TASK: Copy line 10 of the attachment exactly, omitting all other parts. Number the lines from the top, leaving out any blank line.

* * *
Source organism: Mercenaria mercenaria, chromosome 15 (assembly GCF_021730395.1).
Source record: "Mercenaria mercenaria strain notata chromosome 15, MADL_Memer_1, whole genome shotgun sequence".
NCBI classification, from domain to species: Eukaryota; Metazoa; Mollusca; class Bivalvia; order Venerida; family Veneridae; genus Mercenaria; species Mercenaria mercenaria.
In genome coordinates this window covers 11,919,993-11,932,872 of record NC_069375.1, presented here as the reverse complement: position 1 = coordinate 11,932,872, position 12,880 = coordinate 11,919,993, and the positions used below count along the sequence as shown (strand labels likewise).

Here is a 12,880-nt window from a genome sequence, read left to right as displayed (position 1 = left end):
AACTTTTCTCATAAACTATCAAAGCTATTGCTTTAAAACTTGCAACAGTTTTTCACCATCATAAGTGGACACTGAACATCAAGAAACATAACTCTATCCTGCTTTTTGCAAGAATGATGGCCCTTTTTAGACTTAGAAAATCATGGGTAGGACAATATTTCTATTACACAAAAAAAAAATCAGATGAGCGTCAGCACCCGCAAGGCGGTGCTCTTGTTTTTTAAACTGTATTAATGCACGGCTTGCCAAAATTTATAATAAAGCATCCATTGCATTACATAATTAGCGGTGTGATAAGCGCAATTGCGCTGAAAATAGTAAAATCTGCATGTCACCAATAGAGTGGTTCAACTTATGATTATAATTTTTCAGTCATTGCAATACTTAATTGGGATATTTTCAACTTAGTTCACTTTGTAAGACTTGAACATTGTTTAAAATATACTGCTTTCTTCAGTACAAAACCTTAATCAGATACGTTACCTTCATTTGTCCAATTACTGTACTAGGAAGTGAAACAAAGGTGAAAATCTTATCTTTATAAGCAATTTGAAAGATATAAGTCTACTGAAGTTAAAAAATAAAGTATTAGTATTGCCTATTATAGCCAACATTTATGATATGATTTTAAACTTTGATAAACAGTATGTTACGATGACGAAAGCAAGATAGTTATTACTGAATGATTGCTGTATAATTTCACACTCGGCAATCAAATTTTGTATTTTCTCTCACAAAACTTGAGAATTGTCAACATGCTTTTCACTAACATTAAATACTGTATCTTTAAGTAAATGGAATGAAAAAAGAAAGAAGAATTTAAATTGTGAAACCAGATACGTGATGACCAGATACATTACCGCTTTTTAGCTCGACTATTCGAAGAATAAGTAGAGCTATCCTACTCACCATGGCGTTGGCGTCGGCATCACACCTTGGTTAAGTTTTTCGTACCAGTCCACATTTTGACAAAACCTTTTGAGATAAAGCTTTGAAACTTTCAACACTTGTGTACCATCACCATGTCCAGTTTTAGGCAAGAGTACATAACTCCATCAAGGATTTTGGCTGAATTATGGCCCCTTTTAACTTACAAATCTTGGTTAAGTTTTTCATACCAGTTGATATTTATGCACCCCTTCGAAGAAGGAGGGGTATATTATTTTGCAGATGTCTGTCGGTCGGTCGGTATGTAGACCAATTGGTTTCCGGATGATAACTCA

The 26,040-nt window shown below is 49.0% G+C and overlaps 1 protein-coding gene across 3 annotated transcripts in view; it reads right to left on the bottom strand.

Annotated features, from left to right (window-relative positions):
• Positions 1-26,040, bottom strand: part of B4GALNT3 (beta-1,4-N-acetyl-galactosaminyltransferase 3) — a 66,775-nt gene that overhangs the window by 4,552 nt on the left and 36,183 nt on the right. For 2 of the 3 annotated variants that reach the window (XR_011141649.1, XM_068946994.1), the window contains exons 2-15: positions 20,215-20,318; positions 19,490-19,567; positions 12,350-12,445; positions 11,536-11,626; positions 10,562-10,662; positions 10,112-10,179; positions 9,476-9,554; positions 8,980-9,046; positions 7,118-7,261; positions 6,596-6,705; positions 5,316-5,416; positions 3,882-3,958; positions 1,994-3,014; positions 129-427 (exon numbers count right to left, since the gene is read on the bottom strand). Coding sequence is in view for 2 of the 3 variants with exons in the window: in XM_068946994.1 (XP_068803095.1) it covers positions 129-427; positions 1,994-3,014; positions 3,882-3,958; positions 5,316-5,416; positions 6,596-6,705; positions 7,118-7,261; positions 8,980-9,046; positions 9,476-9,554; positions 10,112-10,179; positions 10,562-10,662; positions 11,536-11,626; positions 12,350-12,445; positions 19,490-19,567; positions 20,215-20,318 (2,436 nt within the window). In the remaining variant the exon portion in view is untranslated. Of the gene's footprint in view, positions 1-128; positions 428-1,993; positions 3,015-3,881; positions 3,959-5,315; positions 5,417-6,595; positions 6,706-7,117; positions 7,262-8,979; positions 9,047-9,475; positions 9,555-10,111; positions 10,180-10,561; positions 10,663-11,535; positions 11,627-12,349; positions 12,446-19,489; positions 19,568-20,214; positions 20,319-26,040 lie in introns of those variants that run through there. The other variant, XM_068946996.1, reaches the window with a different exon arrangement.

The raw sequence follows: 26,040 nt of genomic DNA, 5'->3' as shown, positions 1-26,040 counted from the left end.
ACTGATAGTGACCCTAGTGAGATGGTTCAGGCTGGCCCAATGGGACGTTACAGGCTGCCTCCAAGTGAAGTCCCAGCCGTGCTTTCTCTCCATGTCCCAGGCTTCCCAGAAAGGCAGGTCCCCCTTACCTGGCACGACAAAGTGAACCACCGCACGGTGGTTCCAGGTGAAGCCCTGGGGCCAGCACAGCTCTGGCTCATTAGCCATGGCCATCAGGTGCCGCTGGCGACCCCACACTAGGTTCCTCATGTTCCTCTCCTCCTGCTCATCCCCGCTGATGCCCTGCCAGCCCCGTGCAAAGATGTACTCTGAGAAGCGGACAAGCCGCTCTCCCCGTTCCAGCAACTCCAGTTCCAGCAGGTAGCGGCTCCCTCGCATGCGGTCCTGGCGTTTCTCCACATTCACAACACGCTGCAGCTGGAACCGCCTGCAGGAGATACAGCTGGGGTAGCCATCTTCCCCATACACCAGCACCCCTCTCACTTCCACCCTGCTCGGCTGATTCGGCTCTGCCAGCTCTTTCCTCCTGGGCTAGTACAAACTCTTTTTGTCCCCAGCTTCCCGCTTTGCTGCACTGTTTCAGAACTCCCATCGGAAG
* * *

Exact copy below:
The raw sequence follows: 26,040 nt of genomic DNA, 5'->3' as shown, positions 1-26,040 counted from the left end.